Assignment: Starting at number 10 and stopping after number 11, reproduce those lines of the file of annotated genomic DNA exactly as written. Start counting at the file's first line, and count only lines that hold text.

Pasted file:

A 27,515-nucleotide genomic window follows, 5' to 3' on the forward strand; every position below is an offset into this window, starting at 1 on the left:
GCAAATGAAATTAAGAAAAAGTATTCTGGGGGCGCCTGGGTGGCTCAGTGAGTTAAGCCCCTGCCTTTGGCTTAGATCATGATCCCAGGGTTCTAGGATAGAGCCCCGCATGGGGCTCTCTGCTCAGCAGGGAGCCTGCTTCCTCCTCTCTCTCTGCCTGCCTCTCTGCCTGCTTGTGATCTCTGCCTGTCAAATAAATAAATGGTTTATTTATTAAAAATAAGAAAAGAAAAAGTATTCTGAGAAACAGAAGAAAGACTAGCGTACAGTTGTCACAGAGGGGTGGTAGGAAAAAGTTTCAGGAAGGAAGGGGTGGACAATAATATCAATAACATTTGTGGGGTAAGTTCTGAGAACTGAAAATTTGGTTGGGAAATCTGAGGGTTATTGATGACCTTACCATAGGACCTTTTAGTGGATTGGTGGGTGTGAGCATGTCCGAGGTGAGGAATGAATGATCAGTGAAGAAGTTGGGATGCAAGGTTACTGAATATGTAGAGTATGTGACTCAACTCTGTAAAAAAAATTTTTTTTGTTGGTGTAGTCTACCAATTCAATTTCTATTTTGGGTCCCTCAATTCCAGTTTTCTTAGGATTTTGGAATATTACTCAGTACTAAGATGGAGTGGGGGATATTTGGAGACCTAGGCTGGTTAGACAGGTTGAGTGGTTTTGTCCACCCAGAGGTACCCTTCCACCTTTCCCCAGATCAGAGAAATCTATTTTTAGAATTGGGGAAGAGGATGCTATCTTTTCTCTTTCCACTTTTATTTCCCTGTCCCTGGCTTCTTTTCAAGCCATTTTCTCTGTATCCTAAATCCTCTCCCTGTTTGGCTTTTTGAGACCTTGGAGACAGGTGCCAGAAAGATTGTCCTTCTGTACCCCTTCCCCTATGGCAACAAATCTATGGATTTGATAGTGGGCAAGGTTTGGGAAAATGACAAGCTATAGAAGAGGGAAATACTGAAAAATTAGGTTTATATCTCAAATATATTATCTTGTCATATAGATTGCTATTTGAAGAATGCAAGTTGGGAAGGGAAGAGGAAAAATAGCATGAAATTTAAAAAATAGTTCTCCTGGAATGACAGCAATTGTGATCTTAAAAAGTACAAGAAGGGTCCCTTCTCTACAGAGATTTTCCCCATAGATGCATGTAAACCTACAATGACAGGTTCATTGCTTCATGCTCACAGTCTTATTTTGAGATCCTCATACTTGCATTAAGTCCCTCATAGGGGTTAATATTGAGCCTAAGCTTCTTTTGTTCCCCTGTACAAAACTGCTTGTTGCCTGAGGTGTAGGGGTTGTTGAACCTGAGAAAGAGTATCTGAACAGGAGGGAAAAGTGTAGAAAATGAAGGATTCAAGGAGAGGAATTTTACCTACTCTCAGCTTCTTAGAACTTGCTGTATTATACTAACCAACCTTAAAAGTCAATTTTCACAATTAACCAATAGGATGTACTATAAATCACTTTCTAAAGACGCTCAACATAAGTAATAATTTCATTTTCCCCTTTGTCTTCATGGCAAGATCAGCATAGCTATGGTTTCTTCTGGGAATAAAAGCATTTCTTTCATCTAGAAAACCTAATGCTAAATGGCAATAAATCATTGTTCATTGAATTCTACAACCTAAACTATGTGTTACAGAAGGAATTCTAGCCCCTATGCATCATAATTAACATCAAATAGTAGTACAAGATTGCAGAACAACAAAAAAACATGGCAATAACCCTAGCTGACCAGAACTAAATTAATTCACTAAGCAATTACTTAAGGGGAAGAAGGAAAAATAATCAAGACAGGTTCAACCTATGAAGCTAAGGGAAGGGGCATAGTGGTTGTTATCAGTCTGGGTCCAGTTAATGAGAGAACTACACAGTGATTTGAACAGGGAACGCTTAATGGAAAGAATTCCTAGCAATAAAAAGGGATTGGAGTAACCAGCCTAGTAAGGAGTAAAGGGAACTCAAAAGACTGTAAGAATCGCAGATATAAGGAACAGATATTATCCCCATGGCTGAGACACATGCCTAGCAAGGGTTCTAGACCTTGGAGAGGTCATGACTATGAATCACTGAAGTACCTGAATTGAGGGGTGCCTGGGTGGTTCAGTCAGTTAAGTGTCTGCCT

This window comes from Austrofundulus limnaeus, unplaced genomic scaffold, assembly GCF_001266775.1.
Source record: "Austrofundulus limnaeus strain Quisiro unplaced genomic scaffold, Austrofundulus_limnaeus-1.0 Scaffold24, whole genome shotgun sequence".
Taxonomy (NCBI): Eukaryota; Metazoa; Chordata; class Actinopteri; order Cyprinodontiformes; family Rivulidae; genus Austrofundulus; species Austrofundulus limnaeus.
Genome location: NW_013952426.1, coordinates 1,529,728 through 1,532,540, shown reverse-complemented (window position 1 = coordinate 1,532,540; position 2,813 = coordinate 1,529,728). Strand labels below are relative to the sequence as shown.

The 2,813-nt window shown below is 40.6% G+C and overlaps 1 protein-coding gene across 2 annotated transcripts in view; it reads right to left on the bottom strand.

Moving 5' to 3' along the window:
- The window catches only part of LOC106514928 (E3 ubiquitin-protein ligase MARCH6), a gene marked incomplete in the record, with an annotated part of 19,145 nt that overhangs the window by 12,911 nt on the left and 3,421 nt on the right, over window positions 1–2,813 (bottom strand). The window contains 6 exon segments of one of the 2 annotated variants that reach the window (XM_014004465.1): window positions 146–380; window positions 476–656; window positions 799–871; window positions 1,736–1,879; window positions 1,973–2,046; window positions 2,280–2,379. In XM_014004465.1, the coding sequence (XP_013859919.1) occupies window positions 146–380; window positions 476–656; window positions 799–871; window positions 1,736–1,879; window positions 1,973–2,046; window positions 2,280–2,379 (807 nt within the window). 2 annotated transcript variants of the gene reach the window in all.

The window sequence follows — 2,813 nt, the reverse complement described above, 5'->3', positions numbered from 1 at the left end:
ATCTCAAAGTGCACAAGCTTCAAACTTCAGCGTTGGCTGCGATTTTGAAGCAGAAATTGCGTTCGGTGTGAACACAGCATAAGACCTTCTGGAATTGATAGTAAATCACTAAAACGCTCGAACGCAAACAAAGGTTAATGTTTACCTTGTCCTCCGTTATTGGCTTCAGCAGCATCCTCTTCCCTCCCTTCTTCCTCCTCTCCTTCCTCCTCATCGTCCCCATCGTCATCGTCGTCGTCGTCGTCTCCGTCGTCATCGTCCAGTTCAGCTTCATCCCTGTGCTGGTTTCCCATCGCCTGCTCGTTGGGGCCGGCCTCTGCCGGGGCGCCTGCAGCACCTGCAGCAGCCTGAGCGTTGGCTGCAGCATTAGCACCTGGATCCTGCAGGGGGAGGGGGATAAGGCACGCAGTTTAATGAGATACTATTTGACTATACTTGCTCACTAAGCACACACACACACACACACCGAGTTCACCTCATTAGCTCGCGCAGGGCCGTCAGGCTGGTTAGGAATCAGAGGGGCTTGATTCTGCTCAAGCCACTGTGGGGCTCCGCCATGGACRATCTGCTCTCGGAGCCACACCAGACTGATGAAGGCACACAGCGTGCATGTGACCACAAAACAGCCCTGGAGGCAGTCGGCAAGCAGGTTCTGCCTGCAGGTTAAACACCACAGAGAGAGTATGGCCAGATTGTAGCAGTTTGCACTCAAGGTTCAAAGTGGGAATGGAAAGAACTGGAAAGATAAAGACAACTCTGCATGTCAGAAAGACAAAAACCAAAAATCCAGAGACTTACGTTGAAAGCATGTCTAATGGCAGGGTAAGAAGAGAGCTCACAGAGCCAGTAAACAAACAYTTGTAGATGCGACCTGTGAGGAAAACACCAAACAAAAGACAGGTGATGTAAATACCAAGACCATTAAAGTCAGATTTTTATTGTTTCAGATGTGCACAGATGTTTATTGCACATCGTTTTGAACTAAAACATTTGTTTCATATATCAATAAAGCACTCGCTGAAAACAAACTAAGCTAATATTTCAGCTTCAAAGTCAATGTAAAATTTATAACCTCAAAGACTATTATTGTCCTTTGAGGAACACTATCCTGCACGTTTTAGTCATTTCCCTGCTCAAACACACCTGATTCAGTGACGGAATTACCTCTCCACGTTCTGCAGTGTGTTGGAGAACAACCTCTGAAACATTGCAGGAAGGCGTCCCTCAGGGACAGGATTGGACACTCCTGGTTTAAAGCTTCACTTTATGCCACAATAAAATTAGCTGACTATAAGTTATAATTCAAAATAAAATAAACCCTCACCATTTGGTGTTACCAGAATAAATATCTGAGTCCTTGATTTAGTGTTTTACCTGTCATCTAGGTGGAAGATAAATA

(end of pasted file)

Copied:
The window sequence follows — 2,813 nt, the reverse complement described above, 5'->3', positions numbered from 1 at the left end:
ATCTCAAAGTGCACAAGCTTCAAACTTCAGCGTTGGCTGCGATTTTGAAGCAGAAATTGCGTTCGGTGTGAACACAGCATAAGACCTTCTGGAATTGATAGTAAATCACTAAAACGCTCGAACGCAAACAAAGGTTAATGTTTACCTTGTCCTCCGTTATTGGCTTCAGCAGCATCCTCTTCCCTCCCTTCTTCCTCCTCTCCTTCCTCCTCATCGTCCCCATCGTCATCGTCGTCGTCGTCGTCTCCGTCGTCATCGTCCAGTTCAGCTTCATCCCTGTGCTGGTTTCCCATCGCCTGCTCGTTGGGGCCGGCCTCTGCCGGGGCGCCTGCAGCACCTGCAGCAGCCTGAGCGTTGGCTGCAGCATTAGCACCTGGATCCTGCAGGGGGAGGGGGATAAGGCACGCAGTTTAATGAGATACTATTTGACTATACTTGCTCACTAAGCACACACACACACACACACCGAGTTCACCTCATTAGCTCGCGCAGGGCCGTCAGGCTGGTTAGGAATCAGAGGGGCTTGATTCTGCTCAAGCCACTGTGGGGCTCCGCCATGGACRATCTGCTCTCGGAGCCACACCAGACTGATGAAGGCACACAGCGTGCATGTGACCACAAAACAGCCCTGGAGGCAGTCGGCAAGCAGGTTCTGCCTGCAGGTTAAACACCACAGAGAGAGTATGGCCAGATTGTAGCAGTTTGCACTCAAGGTTCAAAGTGGGAATGGAAAGAACTGGAAAGATAAAGACAACTCTGCATGTCAGAAAGACAAAAACCAAAAATCCAGAGACTTACGTTGAAAGCATGTCTAATGGCAGGGTAAGAAGAGAGCTCACAGAGCCAGTAAACAAACAYTTGTAGATGCGACCTGTGAGGAAAACACCAAACAAAAGACAGGTGATGTAAATACCAAGACCATTAAAGTCAGATTTTTATTGTTTCAGATGTGCACAGATGTTTATTGCACATCGTTTTGAACTAAAACATTTGTTTCATATATCAATAAAGCACTCGCTGAAAACAAACTAAGCTAATATTTCAGCTTCAAAGTCAATGTAAAATTTATAACCTCAAAGACTATTATTGTCCTTTGAGGAACACTATCCTGCACGTTTTAGTCATTTCCCTGCTCAAACACACCTGATTCAGTGACGGAATTACCTCTCCACGTTCTGCAGTGTGTTGGAGAACAACCTCTGAAACATTGCAGGAAGGCGTCCCTCAGGGACAGGATTGGACACTCCTGGTTTAAAGCTTCACTTTATGCCACAATAAAATTAGCTGACTATAAGTTATAATTCAAAATAAAATAAACCCTCACCATTTGGTGTTACCAGAATAAATATCTGAGTCCTTGATTTAGTGTTTTACCTGTCATCTAGGTGGAAGATAAATA